I’m a greedy gamer. I love to chase the next audiovisual high or high-impact feast, but as I hurtle towards the next generation of consoles I wonder if I have too much of a good thing. The “just good enough” technology movement tells me that efficient design rather than horsepower can create just as much fun and excitement.
I’d heard about the idea before, but was reminded how widespread this approach to tech was when I stumbled across Robert Capps’ article in Wired. Although he makes a great case for “just good enough” websites, gadgets, music and media, game consoles went unmentioned.
Being a gamer, I immediately thought of Nintendo. Its restrained approach to gaming mirrors those magical devices that succeed with a “just good enough” user experience. It’s an approach I like because it means game design becomes about the player rather than the technology. In fact, they seem to have been reading from the same playbook. Capps’ comments about disrupting existing industry values could just as easily have come from Reggie Fils-Aime.
A lot of this is gaming history now, but go back a few years and the idea of low-fi gaming was unheard of. Before the Wii and the DS broke onto the scene, everybody clamored for fidelity, resolution, and hardware features in new gaming consoles. Each new generation had to outgun the last and deliver previously unimagined graphical realism. Go back to the GameCube, though, and you can hear Nintendo quietly building its vision of games not dependent on horsepower. Its big idea: fun from ideas and implementations rather than processor speed, polygon count and frame rate.
I remember that my response was intrigue and skepticism. It sounded more like the marketing hype platform manufacturers often roll out rather than a genuinely new idea. But then, while Sony and Microsoft were releasing hi-spec machines, Nintendo came to market with the DS and Wii – hardware that lagged behind a generation.
It took a while for the penny to drop for me – this was a revolutionary approach that would deeply affect the games I held dear. Nintendo had left the power race and instead played to its strengths. It knew that Sony and Microsoft could out-punch it in the hardware ring, but it would always be the king of in-house first party games. Its answer was to create this now-familiar concept of “just good enough” by focusing on gameplay and convenience rather than graphics.
This was as much a new gaming paradigm as it was a new piece of hardware. Developing games for the Wii was an entirely new animal, as were the buying habits of its customers. The games that worked were those that understood that ports of existing PC and PS2 games weren’t enough. To succeed in the world of “just good enough,” games had to deliver the feature that gamers had bought the system for – accessible gameplay.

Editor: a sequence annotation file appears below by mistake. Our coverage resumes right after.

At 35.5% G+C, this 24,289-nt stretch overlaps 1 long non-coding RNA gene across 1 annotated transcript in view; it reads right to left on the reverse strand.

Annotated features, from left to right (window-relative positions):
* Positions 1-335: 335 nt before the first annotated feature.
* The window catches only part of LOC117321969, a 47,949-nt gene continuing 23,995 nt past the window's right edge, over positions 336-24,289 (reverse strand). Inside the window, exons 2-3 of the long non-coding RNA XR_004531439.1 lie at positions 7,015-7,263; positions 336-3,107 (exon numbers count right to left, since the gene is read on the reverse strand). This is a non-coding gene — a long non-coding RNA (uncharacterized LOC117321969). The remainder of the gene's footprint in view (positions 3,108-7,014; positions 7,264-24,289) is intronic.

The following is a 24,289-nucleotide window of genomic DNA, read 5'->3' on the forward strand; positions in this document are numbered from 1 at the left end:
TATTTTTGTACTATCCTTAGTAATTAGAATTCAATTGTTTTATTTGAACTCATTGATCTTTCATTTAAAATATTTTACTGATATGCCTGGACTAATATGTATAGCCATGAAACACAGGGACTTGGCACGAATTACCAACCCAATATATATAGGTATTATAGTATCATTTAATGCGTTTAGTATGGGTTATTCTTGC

Nintendo understood this. Wii Sports was a system seller because it proved the Wii could deliver simple, accessible gameplay. EA also understood the required investment in game design that the Wii demands. Grand Slam Tennis, Tiger Woods Golf and Boom Blox are all games that offer control schemes that simply aren’t possible on other systems.
Those of us who have been playing games for some time understand the benefits of the Wii, but I often find myself wanting all this with high definition visuals as well – Wii HD. When I do, though, the idea of “just good enough” technology helps me understand why this is the right move for Nintendo. While the lack of fidelity on the Wii is hard to swallow, it has been key in establishing a new take on gaming – both developing and playing.
The completely new take on video games means I’m happy to forgive Nintendo for ignoring some of the more traditional staples of gaming law. In the short term, price and lack of HD appears to be a significant flaw, but as with other “just good enough” products, the Wii’s effects won’t be fully appreciated until years later as their innovations migrate into other products. I’m even more excited to see the release of Natal on the Xbox 360 and the PlayStation Eye/Wand combination on the PS3 next year. Microsoft and Sony are reacting to our appetite for more accessible ways to play together.
The challenge Microsoft and Sony face is preventing these motion controls from becoming a novelty against their impressive visuals. Perhaps this will answer the question of whether the Wii Remote should have been a new GameCube controller rather than the basis for a new system. We will see how committed Microsoft and Sony are to this concept through their long term delivery, support and branding for both Natal and the Wand.
Nintendo has now paid the price of entry into the halls of “just good enough” design. This was no toe-in-the-water affair; it has designed both product and brand strategy around being just good enough; hook, line and sinker.
And because of this philosophy the Wii has reminded us all that gaming is essentially about people. The ‘we’ in the Wii name is significant, not least in comparison to Microsoft’s ‘Box’ and Sony’s ‘Station’ that envisage impressive technology. Nintendo is in an interesting position now with the potential of continuing their revolution into affordable HD and safe, accessible online gaming. If it learns from its own lessons and stays focused on the people that play their games, there’s no reason it can’t keep writing the gaming history books – that long-cherished privilege of the victor.
Game People is a rag tag bunch of artisans creating awesomely bizarre reviews from across the pond.